On Thursday morning, the long-awaited report from Louis Freeh (read the summary here) was finally released. In short, Freeh’s investigation concluded that Joe Paterno and senior officials at Penn State demonstrated “total and consistent disregard … for the safety and welfare of Sandusky’s child victims.”

The report discusses at length Paterno’s knowledge of the 1998 shower incident and his decision not to act on this information. In short, Freeh concluded that the football program and administrators chose to avoid negative publicity over stopping Sandusky’s activity.

Now that the information has been disseminated, the next round of debates about the situation, and how it should it be handled from a penalty perspective, begin. Earlier in the process, I had heard and been part of debates where a stance of “it’s a legal issue” were proffered. I battled that notion from the start, citing the fact that the football machine, recruiting and fund-raising had continued unabated despite the fact that administrators were long aware of this situation. The continuity of the program and its coaching staff was a major selling point, that small-town behemoth that would build a huge family/community, an economic powerhouse and a legend. The NCAA has imposed sanctions for tattoos, clothes and myriad other infractions that are far less egregious.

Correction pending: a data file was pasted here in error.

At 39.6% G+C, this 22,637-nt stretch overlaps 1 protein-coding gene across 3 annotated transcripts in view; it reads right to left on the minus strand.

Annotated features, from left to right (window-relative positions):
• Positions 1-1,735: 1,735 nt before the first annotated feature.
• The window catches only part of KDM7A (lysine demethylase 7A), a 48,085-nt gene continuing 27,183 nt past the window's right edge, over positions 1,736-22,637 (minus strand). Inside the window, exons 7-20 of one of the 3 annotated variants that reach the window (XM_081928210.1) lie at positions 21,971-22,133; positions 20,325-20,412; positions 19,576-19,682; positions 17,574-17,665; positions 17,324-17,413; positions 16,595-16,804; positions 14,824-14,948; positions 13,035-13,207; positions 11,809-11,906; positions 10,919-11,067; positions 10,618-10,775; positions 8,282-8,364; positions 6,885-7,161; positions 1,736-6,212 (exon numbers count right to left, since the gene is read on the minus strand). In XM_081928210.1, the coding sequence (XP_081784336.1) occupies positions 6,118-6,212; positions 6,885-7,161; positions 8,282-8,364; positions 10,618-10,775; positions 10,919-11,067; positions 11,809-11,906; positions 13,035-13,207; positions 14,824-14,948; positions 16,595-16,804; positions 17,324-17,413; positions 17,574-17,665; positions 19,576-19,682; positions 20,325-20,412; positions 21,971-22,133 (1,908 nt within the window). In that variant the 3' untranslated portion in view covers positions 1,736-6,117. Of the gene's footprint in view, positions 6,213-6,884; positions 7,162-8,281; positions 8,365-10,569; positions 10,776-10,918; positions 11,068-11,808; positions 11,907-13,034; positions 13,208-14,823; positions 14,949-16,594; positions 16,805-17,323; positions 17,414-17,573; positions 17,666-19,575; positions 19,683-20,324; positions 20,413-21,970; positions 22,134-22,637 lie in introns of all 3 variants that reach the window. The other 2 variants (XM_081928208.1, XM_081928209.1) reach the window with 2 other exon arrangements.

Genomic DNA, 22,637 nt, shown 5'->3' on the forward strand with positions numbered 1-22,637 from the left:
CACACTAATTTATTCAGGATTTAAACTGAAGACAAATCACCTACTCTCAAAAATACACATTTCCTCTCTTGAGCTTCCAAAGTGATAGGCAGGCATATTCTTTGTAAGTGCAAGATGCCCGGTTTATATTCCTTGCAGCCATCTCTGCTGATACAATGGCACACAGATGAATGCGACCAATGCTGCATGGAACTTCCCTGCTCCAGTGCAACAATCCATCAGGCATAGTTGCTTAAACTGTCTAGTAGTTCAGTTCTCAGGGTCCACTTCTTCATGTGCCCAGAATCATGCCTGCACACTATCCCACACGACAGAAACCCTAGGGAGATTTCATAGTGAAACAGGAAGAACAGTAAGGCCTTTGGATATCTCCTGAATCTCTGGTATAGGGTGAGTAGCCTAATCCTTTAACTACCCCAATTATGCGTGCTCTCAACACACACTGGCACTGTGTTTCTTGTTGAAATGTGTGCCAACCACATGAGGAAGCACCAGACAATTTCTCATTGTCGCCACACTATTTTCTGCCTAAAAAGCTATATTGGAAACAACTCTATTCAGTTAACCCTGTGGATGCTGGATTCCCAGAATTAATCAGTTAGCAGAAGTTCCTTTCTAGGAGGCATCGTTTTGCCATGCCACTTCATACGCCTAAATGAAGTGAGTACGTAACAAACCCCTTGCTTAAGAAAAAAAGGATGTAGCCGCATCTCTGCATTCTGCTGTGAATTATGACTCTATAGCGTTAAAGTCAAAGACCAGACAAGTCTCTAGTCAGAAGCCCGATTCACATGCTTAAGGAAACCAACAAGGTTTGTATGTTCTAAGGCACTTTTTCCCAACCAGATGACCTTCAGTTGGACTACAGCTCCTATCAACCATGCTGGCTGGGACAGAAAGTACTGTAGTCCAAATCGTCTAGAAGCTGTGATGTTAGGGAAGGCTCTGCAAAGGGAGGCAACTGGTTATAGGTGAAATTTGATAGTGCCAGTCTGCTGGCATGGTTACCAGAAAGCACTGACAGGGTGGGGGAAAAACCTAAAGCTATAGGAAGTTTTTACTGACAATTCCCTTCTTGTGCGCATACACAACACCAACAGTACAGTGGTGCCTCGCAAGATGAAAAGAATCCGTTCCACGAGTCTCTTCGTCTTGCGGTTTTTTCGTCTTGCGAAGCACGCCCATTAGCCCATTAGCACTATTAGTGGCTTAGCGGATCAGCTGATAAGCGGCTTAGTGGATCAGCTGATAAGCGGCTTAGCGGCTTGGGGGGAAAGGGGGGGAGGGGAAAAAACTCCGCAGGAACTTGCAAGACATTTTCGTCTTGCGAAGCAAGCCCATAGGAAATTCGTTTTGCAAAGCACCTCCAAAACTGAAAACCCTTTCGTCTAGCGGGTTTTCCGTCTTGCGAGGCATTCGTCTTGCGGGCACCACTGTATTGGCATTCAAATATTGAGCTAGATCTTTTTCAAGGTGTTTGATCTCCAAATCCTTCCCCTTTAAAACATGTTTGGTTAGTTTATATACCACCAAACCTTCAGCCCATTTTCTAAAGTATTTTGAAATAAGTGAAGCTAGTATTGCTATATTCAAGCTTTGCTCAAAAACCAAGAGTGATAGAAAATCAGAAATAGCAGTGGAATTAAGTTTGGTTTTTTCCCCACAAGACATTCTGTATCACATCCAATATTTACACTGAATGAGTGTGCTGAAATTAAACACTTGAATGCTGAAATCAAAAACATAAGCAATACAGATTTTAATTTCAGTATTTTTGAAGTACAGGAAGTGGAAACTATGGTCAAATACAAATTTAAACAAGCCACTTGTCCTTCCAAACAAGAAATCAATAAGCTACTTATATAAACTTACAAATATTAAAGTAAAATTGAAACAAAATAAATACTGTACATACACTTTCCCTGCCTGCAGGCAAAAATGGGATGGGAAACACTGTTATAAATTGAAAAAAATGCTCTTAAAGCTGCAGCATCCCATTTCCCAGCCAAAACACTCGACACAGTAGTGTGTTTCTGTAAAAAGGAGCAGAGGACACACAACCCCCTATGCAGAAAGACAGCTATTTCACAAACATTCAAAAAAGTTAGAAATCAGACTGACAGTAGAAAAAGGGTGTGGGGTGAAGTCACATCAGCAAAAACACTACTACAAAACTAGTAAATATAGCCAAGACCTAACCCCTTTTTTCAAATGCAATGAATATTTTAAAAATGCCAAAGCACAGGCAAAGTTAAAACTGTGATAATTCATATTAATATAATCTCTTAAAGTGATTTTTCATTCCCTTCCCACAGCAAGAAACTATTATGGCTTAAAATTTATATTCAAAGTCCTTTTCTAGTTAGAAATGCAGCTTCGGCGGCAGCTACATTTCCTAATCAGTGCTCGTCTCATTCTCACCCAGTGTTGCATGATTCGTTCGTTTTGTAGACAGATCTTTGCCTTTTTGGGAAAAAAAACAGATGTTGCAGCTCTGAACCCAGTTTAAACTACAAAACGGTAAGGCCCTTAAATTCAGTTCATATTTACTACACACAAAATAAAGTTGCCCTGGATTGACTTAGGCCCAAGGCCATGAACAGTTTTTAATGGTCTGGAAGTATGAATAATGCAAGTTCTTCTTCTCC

The bottom line is this. How will the NCAA rule when evaluating the facts of the case against its bylaws? Letter of the rules or the spirit?

Mark Emmert has contacted Penn State President Rodney Erickson with specific questions about the University’s conduct during this process. Emmert cites Bylaw 19.01.2 in the close of his letter, a Bylaw that outlines the role of a college institution as teacher and its obligations to its students, and cautions that this Bylaw has been used in previous “major infractions cases.”

Here are fresh columns from two of the best in the business regarding this investigation and how it relates to the bigger picture in college athletics and a summary that appeared on NFL.com.

FOX Sports’ own Jason Whitlock examines the bigger problem (you can say picture if you want).

The latest on the Penn State saga from Dan Wetzel of Yahoo! Sports.